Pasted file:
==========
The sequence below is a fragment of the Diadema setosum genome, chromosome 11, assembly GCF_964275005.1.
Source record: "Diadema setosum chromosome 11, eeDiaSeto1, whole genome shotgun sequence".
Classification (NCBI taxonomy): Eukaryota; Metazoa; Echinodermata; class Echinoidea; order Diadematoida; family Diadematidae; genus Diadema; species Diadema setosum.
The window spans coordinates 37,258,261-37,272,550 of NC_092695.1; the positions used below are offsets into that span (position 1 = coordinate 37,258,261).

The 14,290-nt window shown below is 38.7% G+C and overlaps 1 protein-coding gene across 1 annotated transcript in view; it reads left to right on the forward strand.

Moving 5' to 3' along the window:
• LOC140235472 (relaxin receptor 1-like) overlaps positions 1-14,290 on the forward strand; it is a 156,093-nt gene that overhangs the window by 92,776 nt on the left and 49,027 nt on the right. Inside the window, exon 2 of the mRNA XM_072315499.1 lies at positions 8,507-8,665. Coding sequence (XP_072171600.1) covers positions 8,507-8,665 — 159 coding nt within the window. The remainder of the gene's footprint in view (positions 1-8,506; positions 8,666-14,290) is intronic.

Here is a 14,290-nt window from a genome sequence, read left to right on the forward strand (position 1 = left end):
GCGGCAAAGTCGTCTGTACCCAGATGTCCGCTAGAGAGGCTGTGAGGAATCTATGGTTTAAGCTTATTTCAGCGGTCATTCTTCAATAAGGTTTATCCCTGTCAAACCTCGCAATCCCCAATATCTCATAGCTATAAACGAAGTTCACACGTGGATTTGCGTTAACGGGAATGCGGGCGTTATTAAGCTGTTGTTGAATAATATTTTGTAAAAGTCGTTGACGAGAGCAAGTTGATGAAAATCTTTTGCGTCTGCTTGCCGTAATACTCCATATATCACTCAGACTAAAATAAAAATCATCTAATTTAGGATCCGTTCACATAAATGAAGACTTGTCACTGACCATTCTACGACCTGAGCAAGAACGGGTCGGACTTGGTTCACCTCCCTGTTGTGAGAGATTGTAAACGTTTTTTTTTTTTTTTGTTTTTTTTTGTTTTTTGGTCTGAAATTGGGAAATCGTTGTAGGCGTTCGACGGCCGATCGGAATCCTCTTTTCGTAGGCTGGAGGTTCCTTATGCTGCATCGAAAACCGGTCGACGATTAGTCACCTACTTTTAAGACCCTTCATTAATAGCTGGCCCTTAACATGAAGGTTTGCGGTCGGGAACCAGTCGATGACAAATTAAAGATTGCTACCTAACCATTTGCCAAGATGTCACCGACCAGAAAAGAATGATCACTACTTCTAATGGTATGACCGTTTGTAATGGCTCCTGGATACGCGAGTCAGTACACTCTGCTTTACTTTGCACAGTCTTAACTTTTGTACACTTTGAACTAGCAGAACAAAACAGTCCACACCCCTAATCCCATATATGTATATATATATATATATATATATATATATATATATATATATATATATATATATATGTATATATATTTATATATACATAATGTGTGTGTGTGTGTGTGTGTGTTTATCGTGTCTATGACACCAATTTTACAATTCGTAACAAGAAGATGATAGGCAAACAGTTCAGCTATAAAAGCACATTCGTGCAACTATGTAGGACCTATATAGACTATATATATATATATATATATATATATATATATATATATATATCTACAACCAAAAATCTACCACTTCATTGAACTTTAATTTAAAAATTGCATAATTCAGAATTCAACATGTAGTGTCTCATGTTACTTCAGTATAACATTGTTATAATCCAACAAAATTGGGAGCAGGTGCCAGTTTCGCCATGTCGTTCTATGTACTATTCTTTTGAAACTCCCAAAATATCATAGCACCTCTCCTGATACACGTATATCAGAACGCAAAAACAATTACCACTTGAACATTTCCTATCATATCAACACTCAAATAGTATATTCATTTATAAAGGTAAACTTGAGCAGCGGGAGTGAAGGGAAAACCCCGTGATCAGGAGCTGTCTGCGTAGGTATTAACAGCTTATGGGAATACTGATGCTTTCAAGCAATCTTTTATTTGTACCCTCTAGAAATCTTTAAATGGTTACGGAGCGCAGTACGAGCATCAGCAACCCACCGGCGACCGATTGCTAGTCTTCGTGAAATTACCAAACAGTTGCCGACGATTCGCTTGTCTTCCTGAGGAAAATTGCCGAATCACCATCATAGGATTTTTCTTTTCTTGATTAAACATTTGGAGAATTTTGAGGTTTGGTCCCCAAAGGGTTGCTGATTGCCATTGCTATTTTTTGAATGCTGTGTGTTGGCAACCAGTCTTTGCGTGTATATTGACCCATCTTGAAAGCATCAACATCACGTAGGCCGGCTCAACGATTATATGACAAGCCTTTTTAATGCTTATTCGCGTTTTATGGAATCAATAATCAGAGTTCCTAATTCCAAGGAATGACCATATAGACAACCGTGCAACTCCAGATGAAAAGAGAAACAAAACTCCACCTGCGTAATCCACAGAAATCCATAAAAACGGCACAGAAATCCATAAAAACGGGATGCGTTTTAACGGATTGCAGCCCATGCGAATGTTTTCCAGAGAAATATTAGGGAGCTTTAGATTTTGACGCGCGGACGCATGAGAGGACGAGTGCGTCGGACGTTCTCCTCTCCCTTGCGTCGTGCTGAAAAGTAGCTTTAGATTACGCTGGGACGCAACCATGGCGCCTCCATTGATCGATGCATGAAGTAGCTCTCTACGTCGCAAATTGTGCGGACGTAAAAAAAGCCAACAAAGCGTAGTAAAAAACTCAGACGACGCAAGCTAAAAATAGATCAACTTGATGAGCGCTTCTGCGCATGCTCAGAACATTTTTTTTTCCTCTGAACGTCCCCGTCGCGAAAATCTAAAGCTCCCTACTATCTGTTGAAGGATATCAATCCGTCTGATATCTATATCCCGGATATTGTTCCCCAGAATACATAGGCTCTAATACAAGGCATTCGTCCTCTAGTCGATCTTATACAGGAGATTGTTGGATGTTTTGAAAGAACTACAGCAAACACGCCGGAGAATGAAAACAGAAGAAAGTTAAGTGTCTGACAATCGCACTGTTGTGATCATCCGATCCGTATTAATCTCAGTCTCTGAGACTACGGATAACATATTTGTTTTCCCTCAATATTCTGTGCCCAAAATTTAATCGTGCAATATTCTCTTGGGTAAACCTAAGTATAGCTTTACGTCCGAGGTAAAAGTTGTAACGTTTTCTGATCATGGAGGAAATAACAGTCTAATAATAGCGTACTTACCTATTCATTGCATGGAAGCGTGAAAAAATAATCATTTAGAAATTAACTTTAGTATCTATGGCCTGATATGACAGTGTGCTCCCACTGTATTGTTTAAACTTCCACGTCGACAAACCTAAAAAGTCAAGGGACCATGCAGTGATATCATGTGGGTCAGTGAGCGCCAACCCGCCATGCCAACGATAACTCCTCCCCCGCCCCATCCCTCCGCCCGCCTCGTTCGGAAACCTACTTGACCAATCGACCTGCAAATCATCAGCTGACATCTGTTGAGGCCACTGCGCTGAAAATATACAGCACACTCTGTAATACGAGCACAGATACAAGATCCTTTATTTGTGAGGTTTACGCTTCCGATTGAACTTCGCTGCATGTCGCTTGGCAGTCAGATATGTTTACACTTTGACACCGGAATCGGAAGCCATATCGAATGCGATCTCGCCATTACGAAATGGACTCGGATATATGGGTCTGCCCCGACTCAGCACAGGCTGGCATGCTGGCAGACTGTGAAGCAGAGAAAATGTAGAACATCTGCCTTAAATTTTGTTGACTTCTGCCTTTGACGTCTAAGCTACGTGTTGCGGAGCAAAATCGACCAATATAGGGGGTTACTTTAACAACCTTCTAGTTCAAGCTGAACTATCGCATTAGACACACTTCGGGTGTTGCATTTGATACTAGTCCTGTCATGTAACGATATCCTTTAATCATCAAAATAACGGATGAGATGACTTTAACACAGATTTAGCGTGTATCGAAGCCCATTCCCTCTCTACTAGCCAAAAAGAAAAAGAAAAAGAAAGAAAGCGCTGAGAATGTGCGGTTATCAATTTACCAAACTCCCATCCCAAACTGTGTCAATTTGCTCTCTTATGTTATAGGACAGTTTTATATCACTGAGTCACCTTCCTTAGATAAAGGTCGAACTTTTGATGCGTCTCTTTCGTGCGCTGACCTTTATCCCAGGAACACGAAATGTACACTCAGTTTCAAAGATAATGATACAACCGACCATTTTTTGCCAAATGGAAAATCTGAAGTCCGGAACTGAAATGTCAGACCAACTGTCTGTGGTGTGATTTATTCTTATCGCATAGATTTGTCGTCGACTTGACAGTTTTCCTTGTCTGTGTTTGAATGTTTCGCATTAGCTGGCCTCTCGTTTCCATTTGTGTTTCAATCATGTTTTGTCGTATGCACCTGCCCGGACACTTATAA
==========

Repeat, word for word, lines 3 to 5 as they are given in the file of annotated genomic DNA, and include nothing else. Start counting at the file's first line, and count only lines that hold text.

Classification (NCBI taxonomy): Eukaryota; Metazoa; Echinodermata; class Echinoidea; order Diadematoida; family Diadematidae; genus Diadema; species Diadema setosum.
The window spans coordinates 37,258,261-37,272,550 of NC_092695.1; the positions used below are offsets into that span (position 1 = coordinate 37,258,261).

The 14,290-nt window shown below is 38.7% G+C and overlaps 1 protein-coding gene across 1 annotated transcript in view; it reads left to right on the forward strand.